32. The array of claim 26, wherein the electrodes of the transducer elements are substantially coplanar.
33. The array of claim 26, wherein each layer of ceramic material has a metallized surface, and each electrode includes a metal foil laminated to the metallized surface the ceramic material layers of the respective transducer element.
34. The array of claim 28, wherein the laminated transducer elements are bonded to the backing layer.
35. An ultrasound transducer array comprising:
a plurality of laminated transducer elements, each element including top and bottom layers of ceramic material separated by a metal electrode that extends along a plane;
a layer of dielectric material disposed on a side of the elements where an edge of the metal electrode is exposed;
a first layer of metal disposed on a surface of the top layer of ceramic material;
a second layer of metal disposed on a surface of the bottom layer of ceramic material; and
a third layer of metal disposed on the dielectric layer and in electrical contact with the first and second metal layers, thereby forming a wrap-around electrode.
36. The array of claim 35, wherein the metal electrodes are substantially coplanar.
37. The array of claim 35, wherein the third layer of metal is pattered to form an electrical connector.
38. The array of claim 35, wherein the ceramic layers are of substantially equal thickness.
39. The array of claim 35, further comprising a second set of laminated transducer elements that are acoustically isolated from each other and from the laminated transducer elements of the plurality of laminated transducer elements, the laminated transducer elements of the second set having substantially the same structure as that of the plurality of laminated transducer elements and being respectively aligned to form a multiplicity of columns, the laminated transducers of each column having their metal electrodes electrically connected, while their wrap-around electrodes are electrically isolated from each other.
40. The array of claim 39, further comprising an acoustic backing layer made of acoustically attenuative material, the laminated transducer elements being acoustically coupled to the acoustic backing layer, and a patterned array of electrical signal connectors embedded in the acoustic backing layer with respective ends of the electrical signal connectors exposed at a surface that confronts the first and second rows of laminated transducer elements, the first and second metal layers being respectively in electrical contact with the electrical signal connectors.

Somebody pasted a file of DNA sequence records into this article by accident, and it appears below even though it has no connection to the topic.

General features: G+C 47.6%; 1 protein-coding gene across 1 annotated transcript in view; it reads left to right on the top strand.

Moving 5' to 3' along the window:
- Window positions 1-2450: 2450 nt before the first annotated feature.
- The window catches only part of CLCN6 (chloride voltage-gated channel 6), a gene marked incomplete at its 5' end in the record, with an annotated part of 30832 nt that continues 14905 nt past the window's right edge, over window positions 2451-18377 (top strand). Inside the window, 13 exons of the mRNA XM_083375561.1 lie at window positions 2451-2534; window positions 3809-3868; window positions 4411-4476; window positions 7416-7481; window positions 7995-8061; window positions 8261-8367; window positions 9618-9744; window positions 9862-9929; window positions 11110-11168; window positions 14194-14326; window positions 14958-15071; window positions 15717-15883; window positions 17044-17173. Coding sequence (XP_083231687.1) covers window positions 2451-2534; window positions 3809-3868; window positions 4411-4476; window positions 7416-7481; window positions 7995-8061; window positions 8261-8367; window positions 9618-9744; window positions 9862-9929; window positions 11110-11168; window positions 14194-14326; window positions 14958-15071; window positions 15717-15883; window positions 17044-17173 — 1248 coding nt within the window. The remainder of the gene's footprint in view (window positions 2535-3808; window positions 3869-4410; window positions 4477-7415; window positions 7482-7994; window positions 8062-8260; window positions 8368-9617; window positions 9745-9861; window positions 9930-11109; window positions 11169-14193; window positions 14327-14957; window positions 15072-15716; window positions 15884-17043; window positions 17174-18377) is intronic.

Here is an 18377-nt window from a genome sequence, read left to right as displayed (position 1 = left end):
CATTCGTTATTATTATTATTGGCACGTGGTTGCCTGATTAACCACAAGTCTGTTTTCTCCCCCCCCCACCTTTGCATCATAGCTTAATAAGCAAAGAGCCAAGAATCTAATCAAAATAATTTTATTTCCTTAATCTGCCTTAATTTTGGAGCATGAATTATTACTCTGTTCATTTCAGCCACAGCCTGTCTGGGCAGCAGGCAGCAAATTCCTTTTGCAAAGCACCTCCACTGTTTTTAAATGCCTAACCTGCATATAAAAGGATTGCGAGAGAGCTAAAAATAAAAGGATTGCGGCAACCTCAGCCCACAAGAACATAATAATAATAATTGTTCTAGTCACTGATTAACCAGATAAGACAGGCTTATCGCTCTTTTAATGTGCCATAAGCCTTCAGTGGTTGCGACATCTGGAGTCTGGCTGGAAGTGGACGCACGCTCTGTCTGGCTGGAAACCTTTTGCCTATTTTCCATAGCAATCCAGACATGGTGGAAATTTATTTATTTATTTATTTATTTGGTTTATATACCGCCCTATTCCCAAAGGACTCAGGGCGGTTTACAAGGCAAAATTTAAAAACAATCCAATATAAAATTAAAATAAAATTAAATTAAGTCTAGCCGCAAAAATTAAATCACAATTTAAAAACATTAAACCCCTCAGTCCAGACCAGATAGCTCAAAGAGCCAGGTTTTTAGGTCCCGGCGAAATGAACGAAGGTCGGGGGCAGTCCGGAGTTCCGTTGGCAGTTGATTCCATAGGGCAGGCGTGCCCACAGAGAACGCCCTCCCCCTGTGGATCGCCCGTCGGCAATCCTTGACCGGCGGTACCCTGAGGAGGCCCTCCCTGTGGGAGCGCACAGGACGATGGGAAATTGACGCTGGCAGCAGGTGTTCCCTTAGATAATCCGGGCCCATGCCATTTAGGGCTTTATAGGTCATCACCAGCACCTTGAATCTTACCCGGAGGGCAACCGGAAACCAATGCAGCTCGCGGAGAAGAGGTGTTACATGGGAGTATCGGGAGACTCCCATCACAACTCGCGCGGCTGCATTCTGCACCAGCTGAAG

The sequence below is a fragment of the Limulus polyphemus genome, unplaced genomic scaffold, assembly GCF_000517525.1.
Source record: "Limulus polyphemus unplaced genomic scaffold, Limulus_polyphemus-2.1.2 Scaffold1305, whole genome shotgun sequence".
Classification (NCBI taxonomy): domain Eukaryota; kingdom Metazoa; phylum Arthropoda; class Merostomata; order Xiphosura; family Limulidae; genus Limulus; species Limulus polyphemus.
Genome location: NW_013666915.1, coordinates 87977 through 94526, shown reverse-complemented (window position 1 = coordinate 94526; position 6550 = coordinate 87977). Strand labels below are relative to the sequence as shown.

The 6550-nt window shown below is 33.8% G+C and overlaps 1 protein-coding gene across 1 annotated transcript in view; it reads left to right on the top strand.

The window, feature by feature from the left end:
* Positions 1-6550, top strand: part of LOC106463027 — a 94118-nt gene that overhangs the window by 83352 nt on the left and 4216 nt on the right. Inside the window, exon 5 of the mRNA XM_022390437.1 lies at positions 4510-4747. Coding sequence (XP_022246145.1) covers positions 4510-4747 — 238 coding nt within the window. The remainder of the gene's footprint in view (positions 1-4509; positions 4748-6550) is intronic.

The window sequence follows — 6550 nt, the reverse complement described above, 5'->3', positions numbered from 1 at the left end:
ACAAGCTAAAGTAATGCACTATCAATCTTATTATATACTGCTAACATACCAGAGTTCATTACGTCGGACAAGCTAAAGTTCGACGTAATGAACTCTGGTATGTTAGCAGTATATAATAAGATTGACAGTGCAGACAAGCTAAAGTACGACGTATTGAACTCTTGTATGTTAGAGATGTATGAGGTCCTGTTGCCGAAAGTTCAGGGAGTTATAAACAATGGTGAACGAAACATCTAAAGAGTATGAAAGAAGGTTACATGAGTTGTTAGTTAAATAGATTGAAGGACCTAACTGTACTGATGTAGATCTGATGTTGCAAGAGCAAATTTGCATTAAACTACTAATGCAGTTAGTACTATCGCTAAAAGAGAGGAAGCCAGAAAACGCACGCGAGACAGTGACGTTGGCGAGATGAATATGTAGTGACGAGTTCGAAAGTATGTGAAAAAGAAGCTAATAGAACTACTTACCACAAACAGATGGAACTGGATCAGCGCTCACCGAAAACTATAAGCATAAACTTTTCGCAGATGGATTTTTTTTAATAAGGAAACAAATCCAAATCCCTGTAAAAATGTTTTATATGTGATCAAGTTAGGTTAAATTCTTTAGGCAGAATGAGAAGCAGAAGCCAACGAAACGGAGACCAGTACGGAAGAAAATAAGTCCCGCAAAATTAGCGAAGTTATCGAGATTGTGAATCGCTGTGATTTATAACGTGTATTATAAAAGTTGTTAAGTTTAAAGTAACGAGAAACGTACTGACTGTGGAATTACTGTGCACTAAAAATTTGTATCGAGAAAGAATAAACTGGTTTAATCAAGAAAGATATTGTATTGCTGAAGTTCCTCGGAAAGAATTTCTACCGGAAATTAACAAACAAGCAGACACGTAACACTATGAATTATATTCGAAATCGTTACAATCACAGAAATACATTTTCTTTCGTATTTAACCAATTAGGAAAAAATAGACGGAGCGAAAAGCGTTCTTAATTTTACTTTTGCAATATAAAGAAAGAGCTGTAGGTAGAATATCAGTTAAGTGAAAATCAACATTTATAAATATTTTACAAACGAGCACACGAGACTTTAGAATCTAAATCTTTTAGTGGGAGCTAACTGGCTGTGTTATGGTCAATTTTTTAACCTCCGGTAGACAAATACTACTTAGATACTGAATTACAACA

41. The array of claim 40, wherein the laminated transducer elements are bonded to the backing layer.
42. The array of claim 35, wherein each layer of ceramic material has a metallized surface, and each electrode includes a metal foil laminated to the metallized surface the ceramic material layers of the respective transducer element.
Description
BACKGROUND OF THE INVENTION

This invention generally relates to multi-layer piezoelectric ceramic transducers. In particular, the invention relates to the design of ultrasound transducers to improve the sensitivity of an ultrasound imaging system.

Acoustic transducers used in ultrasound imaging are constructed of a piezoelectric material whose surfaces are metal coated and connected to a potential (signal) and ground source respectively. This piezoelectric material is typically comprised of a composition of lead zirconate titanate (PZT) ceramic. During operation, a high-frequency electrical waveform is applied to the PZT electrodes, causing a change in ceramic dimension and generating an acoustic pressure wave or pulse. Conversely when an acoustic reflection contacts the surface of the piezoelectric material, it generates a voltage difference across the electrodes that is detected as a receive signal.

Coaxial cables connecting the acoustic transducer to the system used to generate and detect the electrical waveforms, typically possess an electrical impedance of between 50 to 100 ohms. It is desirable that the elements of an acoustic transducer also possess an electrical impedance similar to that of the cable. However the electrical impedance of the transducer element is a function of the piezoelectric material dielectric constant, the geometric area, and thickness. Since the acoustic response and frequency of a piezoelectric element are optimized for specific relationships relating to geometric area and thickness, these parameters cannot be optimized to match the electrical impedance of the cable. In most cases, the electrical impedance of an element in an ultrasound array may vary from several hundred ohms for a linear array element to greater than a thousand ohms for smaller elements in a two-dimensional array. This mismatch in electrical impedance reduces the electrical efficiency and element sensitivity.